With some PHP code it’s really easy to dynamically populate an Advanced Custom Fields (ACF) value or choices. You can do this for any kind of inputs, including the choices of radio, checkboxes and similar. In this post we’ll look at how.

The filter

Advanced Custom Fields offers a filter named acf/load_field. You can use this filter in several different ways. Either filter acf/load_field to apply it to all kind of fields or include code inside your hooked function to figure out which field type or name you want. Or you can specify either field type (acf/load_field/type=<type>), name (acf/load_field/name=<name>), or key (acf/load_field/key=<key>).

Assume we create a text field like so:

We could target this by acf/load_field/name=dyn_pop_example (targets only this specific field), acf/load_field/type=text (applies to all fields of type text), or acf/load_field (applies to all fields of any type or name). When using the last two filters you can of course inside the function target by specific field information, such as name. Each field in ACF gets an unique key as well, but they are hidden and are mostly for ACF’s internal use.

The filter provides one variable; the field array. This array gives you all the information about the current field. What you do is simply changing the information in the array and return the modified field array. Depending on the type of field the elements in the array differ. For example multi-choice field types such as select and radioboxes will have an array element ‘choices‘ that fields of e.g. type text won’t have. I recommend that you do a var_dump() of the provided array to see what kind of information you have access to.

Let’s start looking into some actual code!

Population: simple examples

Setting the default value of a text input would look something like this:

add_filter('acf/load_field/name=dyn_pop_example', function($field) {
	$field['default_value'] = __('This is default value', 'txtdomain');
	return $field;

We target our text input with the name dyn_pop_example and set its default value (key ‘default_value‘) to a string of our own choosing. The field will then render like this:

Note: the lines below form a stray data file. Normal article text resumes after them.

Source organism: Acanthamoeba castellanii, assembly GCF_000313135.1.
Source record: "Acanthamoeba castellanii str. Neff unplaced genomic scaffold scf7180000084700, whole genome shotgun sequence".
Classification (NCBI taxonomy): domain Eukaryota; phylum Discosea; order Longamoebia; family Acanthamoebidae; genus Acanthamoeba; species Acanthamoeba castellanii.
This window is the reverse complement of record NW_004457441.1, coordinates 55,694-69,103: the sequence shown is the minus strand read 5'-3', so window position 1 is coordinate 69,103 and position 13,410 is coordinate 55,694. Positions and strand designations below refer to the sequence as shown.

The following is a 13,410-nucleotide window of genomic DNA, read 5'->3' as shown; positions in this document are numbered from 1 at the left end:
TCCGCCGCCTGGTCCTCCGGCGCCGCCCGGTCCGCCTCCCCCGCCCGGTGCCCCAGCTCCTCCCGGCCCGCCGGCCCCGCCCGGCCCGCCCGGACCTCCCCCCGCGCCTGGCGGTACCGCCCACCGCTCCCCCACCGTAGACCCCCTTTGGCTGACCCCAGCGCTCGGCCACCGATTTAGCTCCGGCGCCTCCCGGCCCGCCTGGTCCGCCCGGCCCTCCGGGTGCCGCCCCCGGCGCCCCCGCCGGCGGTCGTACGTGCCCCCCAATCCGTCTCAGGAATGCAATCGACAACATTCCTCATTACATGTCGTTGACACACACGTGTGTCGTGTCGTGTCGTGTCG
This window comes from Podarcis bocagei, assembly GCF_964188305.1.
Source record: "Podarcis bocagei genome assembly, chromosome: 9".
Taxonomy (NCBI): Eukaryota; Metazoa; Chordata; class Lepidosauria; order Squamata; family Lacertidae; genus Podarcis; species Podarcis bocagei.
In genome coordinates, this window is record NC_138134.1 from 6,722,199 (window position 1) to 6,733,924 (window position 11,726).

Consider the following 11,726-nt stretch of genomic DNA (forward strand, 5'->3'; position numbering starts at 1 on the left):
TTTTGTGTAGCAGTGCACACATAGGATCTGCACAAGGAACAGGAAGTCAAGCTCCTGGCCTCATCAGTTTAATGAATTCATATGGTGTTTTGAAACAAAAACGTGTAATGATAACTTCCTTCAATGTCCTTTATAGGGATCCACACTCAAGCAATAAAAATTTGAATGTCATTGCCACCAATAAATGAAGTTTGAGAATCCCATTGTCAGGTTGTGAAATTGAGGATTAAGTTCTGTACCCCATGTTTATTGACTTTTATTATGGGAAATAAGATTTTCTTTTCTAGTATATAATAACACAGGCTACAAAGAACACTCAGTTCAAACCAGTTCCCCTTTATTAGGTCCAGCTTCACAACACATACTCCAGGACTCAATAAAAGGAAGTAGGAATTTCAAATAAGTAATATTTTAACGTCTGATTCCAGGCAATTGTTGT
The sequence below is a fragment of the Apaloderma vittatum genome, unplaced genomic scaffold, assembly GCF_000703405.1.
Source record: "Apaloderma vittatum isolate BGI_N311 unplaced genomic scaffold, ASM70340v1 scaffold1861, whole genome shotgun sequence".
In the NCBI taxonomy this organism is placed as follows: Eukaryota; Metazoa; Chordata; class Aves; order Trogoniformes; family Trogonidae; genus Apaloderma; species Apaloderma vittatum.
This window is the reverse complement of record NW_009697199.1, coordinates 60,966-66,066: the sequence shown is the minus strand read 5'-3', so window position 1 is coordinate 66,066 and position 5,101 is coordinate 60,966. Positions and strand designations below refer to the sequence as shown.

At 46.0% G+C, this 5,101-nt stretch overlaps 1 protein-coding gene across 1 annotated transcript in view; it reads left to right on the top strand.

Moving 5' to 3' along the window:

You can modify any settings to the field. In the example below we set the text’s placeholder and instructions:

add_filter('acf/load_field/name=dyn_pop_example', function($field) {
	$field['placeholder'] = __('Type in here', 'txtdomain');
	$field['instructions'] = __('Some instructions coming from code', 'txtdomain');
	return $field;

Which will make the field render like so:

Populate choices

If you want to dynamically populate the choices of a select, radio, or checkbox field, you do this in the array key element ‘choices‘. This ‘choices‘ element applies to all fields of type select, radio and checkbox.

The ‘choices‘ element needs to be an array of key + value pairs. The keys are the values (that will be saved) and the values are the label that appears as the choice.

Assume we change our field to a select. You can leave the choices empty as they will be set via our code.

For populating the select’s chocies we do it like this:

add_filter('acf/load_field/name=dyn_pop_example', function($field) {
	$choices = [
		'red' => __('Red Color', 'txtdomain'),
		'blue' => __('Blue Color', 'txtdomain'),
		'green' => __('Green Color', 'txtdomain')
	$field['choices'] = $choices;
	$field['default_value'] = 'blue';
	return $field;

At line #2 - #6 we simply define an array of choices. Modify this to your needs. At line #7 we assign the field’s choices to our array. For good measure we also set the field’s default value. This is not necessary – without line #8 the select would simply automatically choose the first choice in the array (‘red’).

The above code will render the field like so:

The choices are up to you, all you need to take care of is providing a proper key + value array to the field’s ‘choices‘ element. As a basic example this code example shows how you can turn a normal select field into a choice of posts.

add_filter('acf/load_field/name=dyn_pop_example', function($field) {
	$posts = new WP_Query([
		'post_type' => 'page',
		'posts_per_page' => -1
	$choices = [];
	while ($posts->have_posts()) { 
		$choices[get_the_ID()] = get_the_title();
	$field['choices'] = $choices;
	return $field;

Thecode example above makes a post query fetching all pages and populates the choice array with post IDs as keys and the post titles as values. This is just as an example; if you are going to make a choice of posts ACF offers other field types specifically for this.